Saturday, February 28, 2009

And Then He Awoke

This is the first part of a hopeful series. Hopeful in that I actually hope to have time to complete it. It is subtitled:

"A Collection of True Stores."

I think this could be better if you could see the broken-typewriter font this was drafted in.


- 1 -

He stopped before opening the door to glance up and down the cobblestone street. The sunlight reflected off of puddles, refracted through imperfect windows, and cast an oblique shadow across one half of the alleyway. The wind was blowing gently through through his hair; he could feel it vibrate around the edges of his knit cap. He squinted in the sunlight, watching a bit of newspaper drift past. The sun, and the wind, and the newspaper, and himself were all. Besides these, he was alone.

He pushed the warehouse door. It resisted, red paint peeling from its rusted hinges, but nevertheless budged.

Inside the building now, He peered through the gloom of another world. The cobwebs and thick gray dust were only interrupted by shafts of weary light. The dust itself seemed intent on forcing the light away, swirling up in drafts of wind, as if in armed rebellion against it. The dust appeared to be winning the battle. Through this gloom, the boy can see the vague outlines of walls and lofts and pillars of wood. He’s looking for something, but entirely unsure of what it is; just as he is unsure who or what is chasing him.

Advancing into the room he left a sort of pathway with his already dirty feet, as if it were through snow. The light seemed to cautiously take advantage of the still partly open door to make a brisk charge into this enemy territory, but is turned back again, repulsed by growing number of combatants kicked up into the action by brave bare heels.

Just ahead lay a curious device, rather like a dumbwaiter. It must be used, thought the boy, to take tools and materials to the loft high above. It consisted of nothing more than a square metal platform, spidery railing, and a single slack chain which clung to something near the ceiling. I climbed aboard, hardly knowing why. Looking up, I could see the ceiling, the joists barely outlined in the shadows. Looking down, I grew queasy. I heard the chain rattle over some drum, and creak for want of lubricant.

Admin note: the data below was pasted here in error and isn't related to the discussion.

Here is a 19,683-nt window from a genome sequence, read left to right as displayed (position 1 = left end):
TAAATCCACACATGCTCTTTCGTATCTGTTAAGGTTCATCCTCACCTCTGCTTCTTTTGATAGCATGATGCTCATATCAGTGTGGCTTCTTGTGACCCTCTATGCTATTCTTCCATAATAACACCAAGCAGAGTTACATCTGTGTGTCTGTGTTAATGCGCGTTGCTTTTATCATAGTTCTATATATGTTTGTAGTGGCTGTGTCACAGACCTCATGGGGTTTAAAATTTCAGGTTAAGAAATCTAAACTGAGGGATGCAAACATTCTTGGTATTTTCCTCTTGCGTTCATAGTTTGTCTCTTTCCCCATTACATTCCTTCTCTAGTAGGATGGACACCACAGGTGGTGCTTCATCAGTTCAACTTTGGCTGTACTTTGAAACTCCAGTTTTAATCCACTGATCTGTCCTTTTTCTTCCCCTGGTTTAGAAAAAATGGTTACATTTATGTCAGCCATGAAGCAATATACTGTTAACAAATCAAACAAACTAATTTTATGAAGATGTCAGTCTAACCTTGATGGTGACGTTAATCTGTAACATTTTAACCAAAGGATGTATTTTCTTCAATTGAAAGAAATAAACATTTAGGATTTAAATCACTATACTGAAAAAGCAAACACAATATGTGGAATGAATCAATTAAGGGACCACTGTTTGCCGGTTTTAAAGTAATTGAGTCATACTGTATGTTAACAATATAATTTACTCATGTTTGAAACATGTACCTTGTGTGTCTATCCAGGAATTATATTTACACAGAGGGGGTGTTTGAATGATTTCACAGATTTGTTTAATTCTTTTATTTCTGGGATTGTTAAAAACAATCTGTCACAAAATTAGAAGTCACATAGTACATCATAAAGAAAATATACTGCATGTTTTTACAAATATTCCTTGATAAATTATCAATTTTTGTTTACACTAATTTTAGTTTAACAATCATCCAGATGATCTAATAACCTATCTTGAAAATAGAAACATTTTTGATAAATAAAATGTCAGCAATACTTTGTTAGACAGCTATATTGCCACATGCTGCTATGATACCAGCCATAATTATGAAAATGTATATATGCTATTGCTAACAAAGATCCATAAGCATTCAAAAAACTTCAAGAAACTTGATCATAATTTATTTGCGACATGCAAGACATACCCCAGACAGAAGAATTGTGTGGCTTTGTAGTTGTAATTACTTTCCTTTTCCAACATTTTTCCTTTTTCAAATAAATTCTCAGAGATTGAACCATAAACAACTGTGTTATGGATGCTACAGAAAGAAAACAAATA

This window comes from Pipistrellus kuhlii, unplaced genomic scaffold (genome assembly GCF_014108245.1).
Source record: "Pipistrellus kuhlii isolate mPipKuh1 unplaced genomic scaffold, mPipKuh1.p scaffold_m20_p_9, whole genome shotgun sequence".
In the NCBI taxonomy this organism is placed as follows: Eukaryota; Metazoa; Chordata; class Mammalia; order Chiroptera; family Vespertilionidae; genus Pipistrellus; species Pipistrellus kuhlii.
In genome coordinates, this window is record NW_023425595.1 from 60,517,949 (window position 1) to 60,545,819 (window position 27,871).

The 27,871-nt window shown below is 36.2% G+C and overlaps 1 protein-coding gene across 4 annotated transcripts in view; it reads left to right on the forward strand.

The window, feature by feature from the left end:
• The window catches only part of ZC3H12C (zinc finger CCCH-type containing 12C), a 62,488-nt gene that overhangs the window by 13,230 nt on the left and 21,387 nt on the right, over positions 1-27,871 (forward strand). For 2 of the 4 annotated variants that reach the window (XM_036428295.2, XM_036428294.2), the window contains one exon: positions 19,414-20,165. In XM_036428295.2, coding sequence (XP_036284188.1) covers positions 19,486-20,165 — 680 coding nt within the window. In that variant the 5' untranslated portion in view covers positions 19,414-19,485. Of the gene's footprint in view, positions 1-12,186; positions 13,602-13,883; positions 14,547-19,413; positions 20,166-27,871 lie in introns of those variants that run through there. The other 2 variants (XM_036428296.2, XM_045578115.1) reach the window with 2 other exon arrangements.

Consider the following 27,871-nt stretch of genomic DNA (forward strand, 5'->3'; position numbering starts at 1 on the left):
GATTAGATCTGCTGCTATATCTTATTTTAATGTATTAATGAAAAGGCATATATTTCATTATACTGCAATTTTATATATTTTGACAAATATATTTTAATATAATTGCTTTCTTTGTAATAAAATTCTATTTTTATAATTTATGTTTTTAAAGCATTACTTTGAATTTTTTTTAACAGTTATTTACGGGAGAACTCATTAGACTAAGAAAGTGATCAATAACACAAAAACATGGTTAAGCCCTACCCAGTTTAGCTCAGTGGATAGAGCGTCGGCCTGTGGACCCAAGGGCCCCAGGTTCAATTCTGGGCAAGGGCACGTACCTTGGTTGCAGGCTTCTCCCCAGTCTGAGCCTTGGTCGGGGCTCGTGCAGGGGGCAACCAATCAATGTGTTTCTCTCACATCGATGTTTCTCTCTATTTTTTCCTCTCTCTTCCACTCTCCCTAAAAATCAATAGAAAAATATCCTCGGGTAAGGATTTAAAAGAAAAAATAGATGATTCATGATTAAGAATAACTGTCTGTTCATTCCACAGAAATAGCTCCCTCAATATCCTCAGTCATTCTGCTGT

Image again. I knew time had passed, but not how much. The boy didn’t seem to notice. I’m now standing under the spot where the makeshift elevator once operated. The time has not alleviated our confusion in the slightest. The dust still lies on the floor, only thicker if that is possible. The light still shines through the partly opened door, but perhaps brighter. I go to it - the light and the door - and looking back, I can see an empty chain swinging and creaking gently in the draft.

Outside, the wind is still blowing, now bits of newspaper are joined by aluminum cans, each of which would have been priceless not very long ago. The boy doesn’t know what they are, or even what they’re made of, but I do. The street is paved.

I’m running down the street, frantically searching for meaning, and.. life. I pass unseeing people, turn the corner, feel the wind in the nameless boy’s hair, stumbling over my feet and bits of garbage and priceless aluminum. A dog is barking. I run and turn and run and turn, and am standing next to the warehouse door again. We stop, the boy is breathless.

Facing the dirty gloom once again, we enter the building. Still searching, searching for something, and still uncertain what it could be, and still with the feeling that someone is right behind us, coming closer.

A hand on our shoulder.

The boy can’t turn around. But I force him. I must know.

Slowly, tenuously, we turn to look. The hand does nothing to hinder or encourage us. At once, our breath is gone. There is a woman there, as beautiful as we have ever seen. Strangely outlined in a subtle glow. Strangely causing the dust that is floating in the air to sparkle like mysterious microscopic diamonds. Strangely out of place, but we have the feeling that she is perfectly in place wherever she may appear. Everything about her is strange.. and magnificent.. and perfect. I don’t know what she’s wearing, if anything. She leaves more of an impression, than an image. I’m certain her clothing must be light, and airy, and float in the light breeze that seems focused around her, conflicting with the draft in little turbid whirlpools of shimmer.

Her hand moves from our shoulder to my own hand. Our own hand. The hand of the nameless boy. The functional end of the arm-appendage of the useless physical body that seems to follow me around. Perhaps i follow it.

She takes my hand and leads me to a door in the wall I had not seen before. It’s closed, and locked, but at her touch it opens without a sound from its rust laden hinges. Inside the small room, growing smaller, I look down and see my body.

It would seem that it should be a troubling experience, to see one’s own body. To see the feet that had hurried down the cobblestone street and the hair that had been displaced by the wind ever so long, and not so long, ago. And I did feel that trouble, nagging somewhere at the corner of my heart, but mostly what i felt while hovering above that body, circling the tiny room while the wonderful lady looked on is this:

“I’ve found it.”

And then I awoke.

Roanoke Sketches

Material for a new menu for Trio Restaurant.

The infamous Dr. Pepper sign.

The infamous H&C Coffee sign.

The even more infamous Roanoke Star

The hopefully-soon-to-be-infamous Taubman Museum (i decided, after i put all the hours into this sketch, that i don't like the angle and will redo it.)

The beautiful Hotel Roanoke.

And of course, Trio itself.